The examples in both lectures on absorption and marginal costing is giving us the selling price, hence allowing us to calculate the profit.
Q1 and Q5 does not give us the selling price, so how can we calculate the profits then come up with the difference between absorption and marginal?

The question does not ask for the profits, it asks what the difference in the profits will be.

As I explain in my free lectures, the difference in the profits will always only be the change in inventory multiplied bu the fixed production overheads per unit.

When do we know we’ve had an over-absorption or under-absorption of overheads? Is it when we have a psitive answer that we get an over-absorption?
Also, i know this is a little stupid but, is ‘normal level of activity’ referred to as Sales?

If the actual fixed overheads are more than the amount absorbed, then we have under-absorbed. If the actual fixed overheads are less than the amount absorbed, then we have over absorbed.

The normal level of activity is the level of production used to calculate the overhead absorption rate.

As I explain in my free lectures, the only difference ever between the absorption and marginal profits is the change in the inventory multiplied by the fixed production over heads per unit.

In this question, the fact that there was no opening inventory is irrelevant because whatever the opening inventory had been then the fact that they produced 17,500 units but only sold 15,000 units means that the inventory would have increased by 2,500 units. So the answer would still be the same.

on a third thought I think opening inventory is very rrelevant…… in the example of given, for example, February had a production of 9000 units but sold 11000 units. what guarantee would show a 2000 opening inventory had it not been a January scenario. and the fact that they mention no opening inventory i this case shows that an opening inventory option is possible.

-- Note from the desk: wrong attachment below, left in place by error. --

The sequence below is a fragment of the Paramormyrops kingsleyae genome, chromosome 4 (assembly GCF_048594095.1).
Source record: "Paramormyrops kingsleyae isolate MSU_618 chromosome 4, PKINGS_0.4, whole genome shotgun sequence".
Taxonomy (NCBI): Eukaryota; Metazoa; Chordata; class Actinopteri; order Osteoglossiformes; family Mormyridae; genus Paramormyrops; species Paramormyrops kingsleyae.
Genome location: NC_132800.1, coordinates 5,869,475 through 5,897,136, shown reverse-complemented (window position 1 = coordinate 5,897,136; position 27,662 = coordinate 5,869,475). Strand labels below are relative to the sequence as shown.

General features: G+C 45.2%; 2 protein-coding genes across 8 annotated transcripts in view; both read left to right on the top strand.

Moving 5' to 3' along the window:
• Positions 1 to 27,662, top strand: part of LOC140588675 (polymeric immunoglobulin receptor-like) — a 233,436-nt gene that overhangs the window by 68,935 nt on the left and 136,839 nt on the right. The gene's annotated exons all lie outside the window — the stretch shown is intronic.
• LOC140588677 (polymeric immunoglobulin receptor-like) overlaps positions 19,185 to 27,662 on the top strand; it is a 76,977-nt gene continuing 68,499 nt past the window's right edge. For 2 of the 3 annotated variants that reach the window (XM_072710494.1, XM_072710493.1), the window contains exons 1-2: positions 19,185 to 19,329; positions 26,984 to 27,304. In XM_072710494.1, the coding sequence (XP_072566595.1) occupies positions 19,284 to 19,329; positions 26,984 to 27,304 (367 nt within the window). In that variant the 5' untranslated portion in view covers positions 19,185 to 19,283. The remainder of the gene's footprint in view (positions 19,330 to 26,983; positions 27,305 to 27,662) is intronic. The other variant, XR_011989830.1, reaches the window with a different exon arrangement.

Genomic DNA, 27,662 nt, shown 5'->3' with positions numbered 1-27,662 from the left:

If they produce 2,500 units more than they sell, then the inventory must increase by 2,500 units!!

Of course it is possible for there to be opening inventory, but if there was then the closing inventory would still be 2,500 more than the opening inventory and this is all that matters.

When calculating profit using marginal method, we exclude fixed cost, why is that we are multiplying the fixed cost rate by the difference of closing Inventory to get Marginal profit?

However with marginal costing we do not exclude fixed cost when arriving at the profit – we subtract the fixed cost from the contribution in order to arrive at the profit.

Also, the difference between the absorption profit and the marginal profit is always only the change in inventory multiplied by the fixed cost per unit.

All of this is explained in the free lectures. Did you watch them before attempting this test?

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izazwali13 says

i solve the test directly after watching the lecture and got 100% thank you sir John!!!!!!!!!!!!!!!!!!!!!!!!!!!!

konichan says

I could answer all the question but it took a lot time to come up with the way to solve

Thanks a lot for the lectures

John Moffat says

Thank you for your comment 🙂

izazwali13 says

Thank you sir for this kind of tests i got 100% very very helpful the thing is that just read question carefully.

John Moffat says

You are welcome (but do make sure you buy a Revision Kit from one of the ACCA approved publishers so that you have lots more questions to practice 🙂 )